The history of atopic dermatitis
Roughly 2500 years ago, the Ancient Greek physician Hippocrates was the first to describe the condition of the chronically itchy skin. He treated a patient with a very dry, thickened and scaly skin and a strong itch present all over the patient’s body. 1 The symptoms of the disease thus described correspond to the condition known today as atopic dermatitis or atopic eczema.
Synonymous with the word dermatitis is the expression eczema, which was first used in 543 by the Greek physician Aatius of Amida and means “to boil out.”2 The Italian physician Girolamo Mercuriali gave an early description of atopic dermatitis in 1572 in his De morbis cutaneis, which was the first handbook on dermatological illnesses at the time.3,48 Looking at the literature throughout history, we can spot the first actual descriptions of atopic dermatitis only in the 19th century and under very different names, such as eczema rubrum, constitutional prurigo, prurigo diatésique, prurigo Basnier and others.4,5,6
In 1903, the French dermatologist Luis-Anne-Jean Brocq was the first to separate the condition from other forms of eczema by naming it “neurodermatitis.” He postulated that the illness was linked to the nerves of the afflicted. This line of thought became accepted by other doctors and laypersons and the idea that neurodermatitis was a psychiatric illness flourished despite the well known fact that it appeared in people with asthma, hay fever and food allergies. Neurodermatitis became the official name for atopic dermatitis for a few decades after Brocq and is still used today mostly in Austria and Germany.4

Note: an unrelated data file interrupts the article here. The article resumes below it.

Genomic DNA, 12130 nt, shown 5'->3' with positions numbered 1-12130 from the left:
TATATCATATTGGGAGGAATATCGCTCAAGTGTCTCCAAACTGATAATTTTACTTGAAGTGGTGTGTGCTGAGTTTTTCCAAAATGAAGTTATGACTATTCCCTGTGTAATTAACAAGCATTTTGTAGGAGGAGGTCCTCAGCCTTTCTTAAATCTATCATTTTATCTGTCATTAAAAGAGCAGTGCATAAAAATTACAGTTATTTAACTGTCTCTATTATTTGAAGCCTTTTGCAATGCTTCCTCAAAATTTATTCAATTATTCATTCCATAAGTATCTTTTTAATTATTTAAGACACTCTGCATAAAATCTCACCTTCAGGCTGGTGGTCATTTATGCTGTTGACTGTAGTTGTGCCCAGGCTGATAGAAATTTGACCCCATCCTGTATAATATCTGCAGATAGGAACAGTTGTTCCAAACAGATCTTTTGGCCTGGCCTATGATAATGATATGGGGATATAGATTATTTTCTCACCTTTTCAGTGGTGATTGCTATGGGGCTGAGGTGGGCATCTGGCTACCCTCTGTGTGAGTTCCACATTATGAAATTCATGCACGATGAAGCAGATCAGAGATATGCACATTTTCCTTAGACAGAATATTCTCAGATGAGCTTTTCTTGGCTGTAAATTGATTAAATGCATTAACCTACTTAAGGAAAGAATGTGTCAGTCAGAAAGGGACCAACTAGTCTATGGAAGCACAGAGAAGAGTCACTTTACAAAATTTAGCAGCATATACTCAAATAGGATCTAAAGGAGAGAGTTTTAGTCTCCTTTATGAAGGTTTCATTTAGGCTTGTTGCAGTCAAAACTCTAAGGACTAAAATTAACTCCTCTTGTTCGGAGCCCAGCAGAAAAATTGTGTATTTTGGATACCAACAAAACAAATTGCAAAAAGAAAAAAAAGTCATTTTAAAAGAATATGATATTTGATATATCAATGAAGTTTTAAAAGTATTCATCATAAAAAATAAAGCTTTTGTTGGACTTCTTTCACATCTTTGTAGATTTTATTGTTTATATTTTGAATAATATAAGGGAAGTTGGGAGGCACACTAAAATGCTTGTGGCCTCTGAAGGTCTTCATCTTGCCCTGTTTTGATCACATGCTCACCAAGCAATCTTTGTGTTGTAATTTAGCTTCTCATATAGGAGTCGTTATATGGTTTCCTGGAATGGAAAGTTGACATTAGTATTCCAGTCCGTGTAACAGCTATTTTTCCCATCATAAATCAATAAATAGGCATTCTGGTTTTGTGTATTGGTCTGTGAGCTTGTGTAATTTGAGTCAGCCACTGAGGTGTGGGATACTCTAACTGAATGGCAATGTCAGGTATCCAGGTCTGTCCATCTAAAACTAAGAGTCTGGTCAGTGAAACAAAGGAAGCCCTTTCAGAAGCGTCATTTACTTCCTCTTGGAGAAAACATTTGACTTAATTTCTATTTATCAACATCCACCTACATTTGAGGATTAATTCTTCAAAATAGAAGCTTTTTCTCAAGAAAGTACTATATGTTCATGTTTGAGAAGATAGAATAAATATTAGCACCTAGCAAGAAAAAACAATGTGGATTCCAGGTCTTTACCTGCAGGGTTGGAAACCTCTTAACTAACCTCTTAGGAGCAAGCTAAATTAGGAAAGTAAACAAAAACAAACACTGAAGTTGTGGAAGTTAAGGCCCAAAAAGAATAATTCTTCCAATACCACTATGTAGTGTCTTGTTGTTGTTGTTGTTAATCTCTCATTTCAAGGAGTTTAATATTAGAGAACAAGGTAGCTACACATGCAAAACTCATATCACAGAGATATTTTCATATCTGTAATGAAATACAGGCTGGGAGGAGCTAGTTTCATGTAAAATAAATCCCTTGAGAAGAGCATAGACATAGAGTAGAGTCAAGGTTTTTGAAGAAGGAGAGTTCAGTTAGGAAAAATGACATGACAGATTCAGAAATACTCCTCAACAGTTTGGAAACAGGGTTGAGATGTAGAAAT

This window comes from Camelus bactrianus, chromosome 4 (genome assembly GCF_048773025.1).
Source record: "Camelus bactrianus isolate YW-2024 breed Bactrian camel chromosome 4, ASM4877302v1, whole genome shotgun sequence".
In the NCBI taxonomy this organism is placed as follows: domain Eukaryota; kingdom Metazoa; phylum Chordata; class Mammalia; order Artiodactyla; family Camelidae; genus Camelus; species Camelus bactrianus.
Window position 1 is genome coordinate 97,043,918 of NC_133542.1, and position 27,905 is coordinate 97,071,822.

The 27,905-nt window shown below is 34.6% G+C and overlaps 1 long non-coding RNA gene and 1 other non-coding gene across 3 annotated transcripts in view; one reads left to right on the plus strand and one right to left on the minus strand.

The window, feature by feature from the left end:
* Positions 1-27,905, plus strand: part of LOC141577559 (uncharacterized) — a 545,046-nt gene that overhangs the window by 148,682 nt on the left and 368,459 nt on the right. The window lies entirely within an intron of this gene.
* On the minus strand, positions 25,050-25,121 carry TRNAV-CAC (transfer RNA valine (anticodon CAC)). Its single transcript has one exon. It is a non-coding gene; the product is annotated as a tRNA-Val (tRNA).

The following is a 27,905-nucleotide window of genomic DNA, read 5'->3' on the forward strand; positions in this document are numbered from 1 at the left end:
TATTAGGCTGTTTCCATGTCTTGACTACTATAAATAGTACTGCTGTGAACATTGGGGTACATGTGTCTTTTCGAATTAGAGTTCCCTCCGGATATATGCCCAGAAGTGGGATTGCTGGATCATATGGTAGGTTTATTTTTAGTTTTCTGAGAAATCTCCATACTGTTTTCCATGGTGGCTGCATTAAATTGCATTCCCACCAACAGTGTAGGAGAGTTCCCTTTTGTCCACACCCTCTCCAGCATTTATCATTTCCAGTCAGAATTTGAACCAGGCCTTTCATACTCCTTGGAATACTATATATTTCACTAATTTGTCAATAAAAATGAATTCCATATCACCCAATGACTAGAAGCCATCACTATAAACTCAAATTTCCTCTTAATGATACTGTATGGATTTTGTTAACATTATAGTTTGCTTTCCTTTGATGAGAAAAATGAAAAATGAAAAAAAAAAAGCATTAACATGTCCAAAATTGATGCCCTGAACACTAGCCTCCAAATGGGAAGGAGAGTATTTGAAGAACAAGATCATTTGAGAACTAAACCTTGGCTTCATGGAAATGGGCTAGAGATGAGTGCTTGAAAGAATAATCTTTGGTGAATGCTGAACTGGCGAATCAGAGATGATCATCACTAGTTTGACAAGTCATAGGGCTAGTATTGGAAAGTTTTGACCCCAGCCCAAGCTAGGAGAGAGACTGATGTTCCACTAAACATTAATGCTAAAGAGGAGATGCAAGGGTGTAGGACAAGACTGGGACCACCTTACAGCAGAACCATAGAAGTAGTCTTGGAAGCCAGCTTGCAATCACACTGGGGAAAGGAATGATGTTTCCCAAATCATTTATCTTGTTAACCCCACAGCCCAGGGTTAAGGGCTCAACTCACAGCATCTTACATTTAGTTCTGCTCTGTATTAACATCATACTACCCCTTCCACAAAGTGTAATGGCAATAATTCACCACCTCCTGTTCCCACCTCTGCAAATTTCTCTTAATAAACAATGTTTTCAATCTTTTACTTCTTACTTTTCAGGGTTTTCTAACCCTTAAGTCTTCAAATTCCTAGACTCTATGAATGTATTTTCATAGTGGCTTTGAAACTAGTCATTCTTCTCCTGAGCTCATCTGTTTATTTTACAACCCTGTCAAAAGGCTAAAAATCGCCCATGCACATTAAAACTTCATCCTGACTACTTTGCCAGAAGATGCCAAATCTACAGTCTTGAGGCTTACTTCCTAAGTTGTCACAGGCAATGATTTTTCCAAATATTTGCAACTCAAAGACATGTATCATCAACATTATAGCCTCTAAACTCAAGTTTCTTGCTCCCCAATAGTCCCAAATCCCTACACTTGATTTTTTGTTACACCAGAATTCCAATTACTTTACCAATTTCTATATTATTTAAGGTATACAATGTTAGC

Fred Wise and Marion Sulzberger renamed the condition atopic dermatitis in 1933. The term was based on the word atopy, coined in 1923 by allergologists Arthur Coca and Robert Cooke for the purpose of describing inherited hypersensitivity to certain types of environmental allergens.4 Atopy comes from the Greek word atophos meaning “second placed.” Likewise, dermatitis is also Greek in origin, with derma meaning “skin” and itis, “inflammation.”6
To this day, experts disagree on the proper name for atopic dermatitis. The literature gives us expressions such as atopic dermatitis, neurodermatitis, atopic eczema, non-atopic eczema, atopiform dermatitis, intrinsic dermatitis, endogenic dermatitis, extrinsic dermatitis, atopic dermatitis/eczema syndrome and so on. It is thus clear that atopic dermatitis may not be the term that we will end up using in the long run. The name of the condition will continue to change together with the development of molecular biology, genetics and immunology and with the advances in the aetiology of the illness.